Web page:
Sveum tells Cubs: No more excuses

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Sveum tells Cubs: No more excuses

Dale Sveum dazzled Cubs executives with his information, the video analysis to help hitters and the spray charts to position defenders. But this statistic he called up could be the most telling indicator of the manager hell become.

In all my dealings in baseball, Sveum said, 99.9 percent of all players want to be looked in the face and told to get their crap together.

Clark and Addison is an increasingly corporate place, being filled with people educated at elite private schools on the East Coast. But they recognized the potential and saw themselves in Sveum, who rides motorcycles and is covered in five tattoos (he had to pause to make sure he counted them all).

Sveum knew hed be asked about how he got the nickname Nuts during Fridays news conference at Wrigley Field. He couldnt go into details about what he did as a young Brewers player, other than: It has nothing to do with my lower half.

Sveum will need a sense of humor in this job. The predictable questions came about Prince Fielder and Carlos Zambrano, though it would be shocking if either one is in a Cubs uniform next season.

Theo Epstein wasnt surprised that Fielder grew close to Sveum. The Brewers hitting coach develops those relationships all the time.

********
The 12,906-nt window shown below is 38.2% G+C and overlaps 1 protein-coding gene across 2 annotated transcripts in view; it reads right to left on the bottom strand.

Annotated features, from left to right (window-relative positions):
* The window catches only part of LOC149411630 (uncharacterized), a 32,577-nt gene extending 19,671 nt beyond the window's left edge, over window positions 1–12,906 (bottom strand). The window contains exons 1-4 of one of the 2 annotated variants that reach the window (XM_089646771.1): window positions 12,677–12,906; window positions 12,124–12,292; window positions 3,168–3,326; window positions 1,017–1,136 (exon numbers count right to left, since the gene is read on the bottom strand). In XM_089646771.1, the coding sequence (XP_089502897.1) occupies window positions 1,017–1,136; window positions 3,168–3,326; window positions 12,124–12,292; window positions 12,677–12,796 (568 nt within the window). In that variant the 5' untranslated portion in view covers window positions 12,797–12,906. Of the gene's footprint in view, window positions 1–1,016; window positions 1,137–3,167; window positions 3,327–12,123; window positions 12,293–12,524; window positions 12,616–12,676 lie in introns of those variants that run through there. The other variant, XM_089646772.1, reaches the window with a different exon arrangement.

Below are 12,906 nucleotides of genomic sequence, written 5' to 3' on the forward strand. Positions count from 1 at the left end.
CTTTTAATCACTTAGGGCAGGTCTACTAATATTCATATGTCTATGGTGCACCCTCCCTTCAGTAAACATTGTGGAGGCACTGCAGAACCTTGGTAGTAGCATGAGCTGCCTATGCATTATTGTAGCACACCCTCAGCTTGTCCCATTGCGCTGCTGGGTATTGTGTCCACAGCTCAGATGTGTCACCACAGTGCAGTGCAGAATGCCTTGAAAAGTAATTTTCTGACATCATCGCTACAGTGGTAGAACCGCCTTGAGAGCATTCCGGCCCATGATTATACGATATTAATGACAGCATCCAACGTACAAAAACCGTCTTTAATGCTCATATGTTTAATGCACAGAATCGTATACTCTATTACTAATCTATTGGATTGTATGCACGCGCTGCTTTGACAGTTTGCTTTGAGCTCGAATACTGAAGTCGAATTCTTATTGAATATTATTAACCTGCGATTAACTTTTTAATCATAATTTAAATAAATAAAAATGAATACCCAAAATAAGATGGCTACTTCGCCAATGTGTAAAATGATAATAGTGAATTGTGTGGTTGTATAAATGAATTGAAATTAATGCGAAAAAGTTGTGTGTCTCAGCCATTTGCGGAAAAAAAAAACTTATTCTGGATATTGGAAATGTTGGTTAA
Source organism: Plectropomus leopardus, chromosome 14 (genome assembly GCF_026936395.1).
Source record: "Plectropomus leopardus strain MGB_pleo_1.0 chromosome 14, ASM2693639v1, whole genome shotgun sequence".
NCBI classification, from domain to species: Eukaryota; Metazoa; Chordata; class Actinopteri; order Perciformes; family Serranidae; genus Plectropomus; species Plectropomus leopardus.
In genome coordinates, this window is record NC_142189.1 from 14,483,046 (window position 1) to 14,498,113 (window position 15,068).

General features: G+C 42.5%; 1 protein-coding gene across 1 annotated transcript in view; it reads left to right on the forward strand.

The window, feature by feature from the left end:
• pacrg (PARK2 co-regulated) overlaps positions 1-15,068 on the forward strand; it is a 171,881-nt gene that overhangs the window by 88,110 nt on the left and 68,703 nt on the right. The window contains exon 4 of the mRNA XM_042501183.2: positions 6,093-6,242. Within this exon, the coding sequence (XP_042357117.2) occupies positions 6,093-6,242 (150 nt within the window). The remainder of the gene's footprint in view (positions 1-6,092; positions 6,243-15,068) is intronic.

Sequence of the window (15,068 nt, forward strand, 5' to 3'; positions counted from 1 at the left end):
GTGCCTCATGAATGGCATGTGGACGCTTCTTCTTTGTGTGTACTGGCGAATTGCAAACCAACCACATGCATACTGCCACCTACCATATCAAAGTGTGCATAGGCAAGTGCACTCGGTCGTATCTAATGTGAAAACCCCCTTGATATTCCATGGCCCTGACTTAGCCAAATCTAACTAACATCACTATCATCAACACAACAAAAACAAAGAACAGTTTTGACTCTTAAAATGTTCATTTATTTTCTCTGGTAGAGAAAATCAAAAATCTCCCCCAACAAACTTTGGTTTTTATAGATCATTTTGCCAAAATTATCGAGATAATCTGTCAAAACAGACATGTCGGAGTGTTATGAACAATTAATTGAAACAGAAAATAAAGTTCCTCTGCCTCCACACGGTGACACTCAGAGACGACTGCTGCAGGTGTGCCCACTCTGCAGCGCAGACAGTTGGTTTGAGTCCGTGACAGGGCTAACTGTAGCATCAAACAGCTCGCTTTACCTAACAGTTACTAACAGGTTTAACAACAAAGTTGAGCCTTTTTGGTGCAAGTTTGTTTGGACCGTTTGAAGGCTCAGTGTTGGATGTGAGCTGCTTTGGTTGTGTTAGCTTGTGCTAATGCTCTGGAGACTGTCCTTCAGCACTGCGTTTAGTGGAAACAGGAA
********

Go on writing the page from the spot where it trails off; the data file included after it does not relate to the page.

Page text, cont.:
I dont think that was unique, Epstein said. Its hard in this game to find someone whos willing to go up to a superstar and just talk to them and be able to tell them sometimes what they dont want to hear. And that, ultimately, wins players respect.

The president of baseball operations was looking for someone with a backbone who could connect with players without enabling them. It will be interesting to see what happens when Alfonso Soriano stands at home plate admiring his shot or Starlin Castro fails to hustle after a ball he booted.

Youre trying to create a situation where the other team knows how you play that game, Sveum said. The worst thing that happens in baseball is when we look over and (say): Theyre dogs. Nobody plays hard over there.

You want to have catchers fear you when youre coming into home plate and not just take an easy way out and slide. That was one thing I think we established in Milwaukee. (Win or lose), they knew they were at least in a fistfight.

Sveum doesnt want to hear about the day games or the facilities or what happened in the past. These are the things managers say their first day on the job, but its exactly what Cubs fans want to hear.

Everybodys got excuses, Sveum said. Thats just a cop-out or your own insecurities if youre whining about things.